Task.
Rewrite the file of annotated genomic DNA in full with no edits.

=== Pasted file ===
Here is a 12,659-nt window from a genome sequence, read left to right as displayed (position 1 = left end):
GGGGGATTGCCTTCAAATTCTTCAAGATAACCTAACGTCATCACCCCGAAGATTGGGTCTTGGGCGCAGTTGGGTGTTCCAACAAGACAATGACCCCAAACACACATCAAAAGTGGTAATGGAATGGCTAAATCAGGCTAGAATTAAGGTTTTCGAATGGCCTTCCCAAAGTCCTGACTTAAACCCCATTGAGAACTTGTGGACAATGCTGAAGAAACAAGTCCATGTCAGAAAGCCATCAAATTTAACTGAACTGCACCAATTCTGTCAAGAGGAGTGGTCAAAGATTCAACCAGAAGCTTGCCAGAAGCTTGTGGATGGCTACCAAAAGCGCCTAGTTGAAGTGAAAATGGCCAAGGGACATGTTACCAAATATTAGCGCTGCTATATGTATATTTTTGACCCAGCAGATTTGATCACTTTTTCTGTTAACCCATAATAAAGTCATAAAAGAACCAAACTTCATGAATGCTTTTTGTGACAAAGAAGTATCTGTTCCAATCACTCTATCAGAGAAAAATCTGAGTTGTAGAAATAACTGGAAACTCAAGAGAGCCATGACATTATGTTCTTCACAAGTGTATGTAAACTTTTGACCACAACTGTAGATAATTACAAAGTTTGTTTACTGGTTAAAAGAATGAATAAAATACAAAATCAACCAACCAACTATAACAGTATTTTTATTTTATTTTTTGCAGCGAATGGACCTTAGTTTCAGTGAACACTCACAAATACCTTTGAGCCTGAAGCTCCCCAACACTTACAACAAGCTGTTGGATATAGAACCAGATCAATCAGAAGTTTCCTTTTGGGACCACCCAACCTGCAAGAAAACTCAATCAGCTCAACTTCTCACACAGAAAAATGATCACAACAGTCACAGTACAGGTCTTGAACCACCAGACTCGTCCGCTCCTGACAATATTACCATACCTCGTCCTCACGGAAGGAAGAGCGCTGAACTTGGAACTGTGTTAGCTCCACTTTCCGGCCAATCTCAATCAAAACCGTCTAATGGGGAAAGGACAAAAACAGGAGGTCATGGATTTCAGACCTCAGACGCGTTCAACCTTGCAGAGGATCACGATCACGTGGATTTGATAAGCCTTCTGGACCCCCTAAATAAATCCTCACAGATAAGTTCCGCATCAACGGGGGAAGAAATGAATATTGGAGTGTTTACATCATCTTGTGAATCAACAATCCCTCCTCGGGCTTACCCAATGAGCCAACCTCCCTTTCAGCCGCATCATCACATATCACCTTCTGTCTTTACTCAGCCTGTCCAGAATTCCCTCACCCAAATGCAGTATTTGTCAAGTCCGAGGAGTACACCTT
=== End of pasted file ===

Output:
Here is a 12,659-nt window from a genome sequence, read left to right as displayed (position 1 = left end):
GGGGGATTGCCTTCAAATTCTTCAAGATAACCTAACGTCATCACCCCGAAGATTGGGTCTTGGGCGCAGTTGGGTGTTCCAACAAGACAATGACCCCAAACACACATCAAAAGTGGTAATGGAATGGCTAAATCAGGCTAGAATTAAGGTTTTCGAATGGCCTTCCCAAAGTCCTGACTTAAACCCCATTGAGAACTTGTGGACAATGCTGAAGAAACAAGTCCATGTCAGAAAGCCATCAAATTTAACTGAACTGCACCAATTCTGTCAAGAGGAGTGGTCAAAGATTCAACCAGAAGCTTGCCAGAAGCTTGTGGATGGCTACCAAAAGCGCCTAGTTGAAGTGAAAATGGCCAAGGGACATGTTACCAAATATTAGCGCTGCTATATGTATATTTTTGACCCAGCAGATTTGATCACTTTTTCTGTTAACCCATAATAAAGTCATAAAAGAACCAAACTTCATGAATGCTTTTTGTGACAAAGAAGTATCTGTTCCAATCACTCTATCAGAGAAAAATCTGAGTTGTAGAAATAACTGGAAACTCAAGAGAGCCATGACATTATGTTCTTCACAAGTGTATGTAAACTTTTGACCACAACTGTAGATAATTACAAAGTTTGTTTACTGGTTAAAAGAATGAATAAAATACAAAATCAACCAACCAACTATAACAGTATTTTTATTTTATTTTTTGCAGCGAATGGACCTTAGTTTCAGTGAACACTCACAAATACCTTTGAGCCTGAAGCTCCCCAACACTTACAACAAGCTGTTGGATATAGAACCAGATCAATCAGAAGTTTCCTTTTGGGACCACCCAACCTGCAAGAAAACTCAATCAGCTCAACTTCTCACACAGAAAAATGATCACAACAGTCACAGTACAGGTCTTGAACCACCAGACTCGTCCGCTCCTGACAATATTACCATACCTCGTCCTCACGGAAGGAAGAGCGCTGAACTTGGAACTGTGTTAGCTCCACTTTCCGGCCAATCTCAATCAAAACCGTCTAATGGGGAAAGGACAAAAACAGGAGGTCATGGATTTCAGACCTCAGACGCGTTCAACCTTGCAGAGGATCACGATCACGTGGATTTGATAAGCCTTCTGGACCCCCTAAATAAATCCTCACAGATAAGTTCCGCATCAACGGGGGAAGAAATGAATATTGGAGTGTTTACATCATCTTGTGAATCAACAATCCCTCCTCGGGCTTACCCAATGAGCCAACCTCCCTTTCAGCCGCATCATCACATATCACCTTCTGTCTTTACTCAGCCTGTCCAGAATTCCCTCACCCAAATGCAGTATTTGTCAAGTCCGAGGAGTACACCTT